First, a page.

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Some positive integers n have the property that the sum [ n + reverse(n) ] consists entirely of odd (decimal) digits. For instance, 36 + 63 = 99 and 409 + 904 = 1313. We will call such numbers reversible; so 36, 63, 409, and 904 are reversible. Leading zeroes are not allowed in either n or reverse(n).
There are 120 reversible numbers below onethousand.
How many reversible numbers are there below onebillion (109)?
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Randall Twede wrote:i tried changing from String to StringBuilder, but it is still very slow. any help or observation appreciated.
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Personally, I wouldn't use either. What about breaking up each number into a List (or array) of int digits?
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Randall Twede wrote:i am going to try moving the declaration of char c and int t out of the loop that might help
Randall Twede wrote:
Personally, I wouldn't use either. What about breaking up each number into a List (or array) of int digits?
that sounds good to me i didn't like changing back and forth in the first place. i have no idea how though
primitives don't have a charAt() method.
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Randall Twede wrote:i have also been thinking about modulo math as a last resort.
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Randall Twede wrote:could you imagine...
a= x % 10
b = x % 100
c = x % 1000
d = x % 10000
e = x % 100000
f = x % 1000000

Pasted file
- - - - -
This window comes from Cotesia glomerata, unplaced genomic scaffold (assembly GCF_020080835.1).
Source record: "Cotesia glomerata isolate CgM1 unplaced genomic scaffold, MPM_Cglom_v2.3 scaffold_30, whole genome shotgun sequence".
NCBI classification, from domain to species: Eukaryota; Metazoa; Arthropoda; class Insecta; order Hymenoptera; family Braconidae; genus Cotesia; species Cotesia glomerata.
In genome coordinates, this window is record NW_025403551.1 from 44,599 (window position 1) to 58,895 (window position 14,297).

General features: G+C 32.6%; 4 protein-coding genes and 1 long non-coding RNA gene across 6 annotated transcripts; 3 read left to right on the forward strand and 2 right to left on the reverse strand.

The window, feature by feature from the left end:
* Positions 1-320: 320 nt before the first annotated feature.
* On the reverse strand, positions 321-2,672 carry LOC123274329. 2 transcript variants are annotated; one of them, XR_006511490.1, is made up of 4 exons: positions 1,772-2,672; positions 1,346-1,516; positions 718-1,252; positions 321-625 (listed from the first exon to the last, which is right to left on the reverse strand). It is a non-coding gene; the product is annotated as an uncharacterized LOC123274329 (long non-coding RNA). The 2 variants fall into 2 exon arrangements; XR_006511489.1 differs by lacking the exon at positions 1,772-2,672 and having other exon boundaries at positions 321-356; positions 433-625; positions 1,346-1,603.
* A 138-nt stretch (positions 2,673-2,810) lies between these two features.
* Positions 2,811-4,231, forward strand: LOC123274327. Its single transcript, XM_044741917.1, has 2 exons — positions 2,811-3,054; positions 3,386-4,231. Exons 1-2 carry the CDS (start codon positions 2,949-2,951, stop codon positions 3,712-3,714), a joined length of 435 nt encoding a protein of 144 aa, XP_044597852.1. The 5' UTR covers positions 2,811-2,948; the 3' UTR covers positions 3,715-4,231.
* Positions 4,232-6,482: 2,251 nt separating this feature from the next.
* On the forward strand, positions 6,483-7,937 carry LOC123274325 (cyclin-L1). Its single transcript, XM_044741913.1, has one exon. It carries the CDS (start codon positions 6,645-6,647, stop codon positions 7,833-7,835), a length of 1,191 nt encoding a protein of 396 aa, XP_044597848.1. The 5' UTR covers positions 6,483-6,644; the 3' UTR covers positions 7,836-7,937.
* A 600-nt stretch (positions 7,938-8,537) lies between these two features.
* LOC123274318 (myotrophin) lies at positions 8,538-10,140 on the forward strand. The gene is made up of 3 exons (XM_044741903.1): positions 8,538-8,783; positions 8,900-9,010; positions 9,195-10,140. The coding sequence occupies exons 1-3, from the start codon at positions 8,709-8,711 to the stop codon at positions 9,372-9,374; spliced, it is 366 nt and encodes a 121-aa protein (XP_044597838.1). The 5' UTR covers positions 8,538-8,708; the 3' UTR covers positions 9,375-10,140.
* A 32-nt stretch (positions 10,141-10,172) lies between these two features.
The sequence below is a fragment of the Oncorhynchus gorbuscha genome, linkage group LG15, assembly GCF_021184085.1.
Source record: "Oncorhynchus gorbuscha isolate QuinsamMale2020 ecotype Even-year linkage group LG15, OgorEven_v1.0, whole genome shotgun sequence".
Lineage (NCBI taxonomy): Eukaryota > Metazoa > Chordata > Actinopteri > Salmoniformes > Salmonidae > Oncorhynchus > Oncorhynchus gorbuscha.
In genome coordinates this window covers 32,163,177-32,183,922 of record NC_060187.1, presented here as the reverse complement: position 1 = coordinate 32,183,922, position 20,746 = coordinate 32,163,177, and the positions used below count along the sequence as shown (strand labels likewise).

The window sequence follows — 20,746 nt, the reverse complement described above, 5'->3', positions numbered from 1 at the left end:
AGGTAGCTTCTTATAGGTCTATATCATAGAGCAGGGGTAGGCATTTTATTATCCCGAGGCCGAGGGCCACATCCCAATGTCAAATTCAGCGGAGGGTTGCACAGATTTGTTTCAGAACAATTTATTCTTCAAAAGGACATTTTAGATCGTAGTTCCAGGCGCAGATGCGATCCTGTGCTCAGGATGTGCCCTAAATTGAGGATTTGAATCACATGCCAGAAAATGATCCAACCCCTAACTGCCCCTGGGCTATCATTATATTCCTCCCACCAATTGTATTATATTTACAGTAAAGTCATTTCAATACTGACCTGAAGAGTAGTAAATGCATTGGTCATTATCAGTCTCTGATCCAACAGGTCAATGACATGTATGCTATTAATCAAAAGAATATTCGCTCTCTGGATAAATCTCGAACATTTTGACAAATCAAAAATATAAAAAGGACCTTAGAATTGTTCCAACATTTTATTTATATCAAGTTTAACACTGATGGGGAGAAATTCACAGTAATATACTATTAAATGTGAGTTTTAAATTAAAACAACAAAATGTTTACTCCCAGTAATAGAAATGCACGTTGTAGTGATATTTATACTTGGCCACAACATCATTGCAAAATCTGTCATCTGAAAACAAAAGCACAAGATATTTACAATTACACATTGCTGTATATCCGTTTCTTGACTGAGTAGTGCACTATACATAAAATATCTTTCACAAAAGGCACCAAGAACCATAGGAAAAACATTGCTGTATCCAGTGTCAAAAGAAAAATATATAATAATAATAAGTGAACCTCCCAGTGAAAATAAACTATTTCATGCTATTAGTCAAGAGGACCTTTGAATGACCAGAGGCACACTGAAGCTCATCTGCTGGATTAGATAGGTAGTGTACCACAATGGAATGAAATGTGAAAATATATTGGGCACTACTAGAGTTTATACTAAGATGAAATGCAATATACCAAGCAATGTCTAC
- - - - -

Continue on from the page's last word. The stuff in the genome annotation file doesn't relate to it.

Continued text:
g = x % 10000000
h = x % 100000000
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Winston Gutkowski wrote:... there may well be quicker methods.
Martin Vajsar wrote:What about creating a lookup table for numbers below 1000 and doing it three digits at a time?
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Randall Twede wrote:i finally let it run long enough and got the correct answer. i am still keeping in mind what Winston wrote and am going to see how others solved it.
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Each problem has been designed according to a "oneminute rule", which means that although it may take several hours to design a successful algorithm with more difficult problems, an efficient implementation will allow a solution to be obtained on a modestly powered computer in less than one minute.
Randall Twede wrote:i finally let it run long enough and got the correct answer. i am still keeping in mind what Winston wrote and am going to see how others solved it.
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Aditya Jha wrote:More optimization on the Math level (as opposed to code level), and the time comes down to 5.982 seconds.
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Aditya Jha wrote:Though, I recommend first proving this theorem for yourself, and then using the technique in code.
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Randall Twede wrote:Winston, i am still going to use your method to see how much it helps my solution to 145, i just got distracted:D
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Randall Twede wrote:i have trouble with recursion to begin with.
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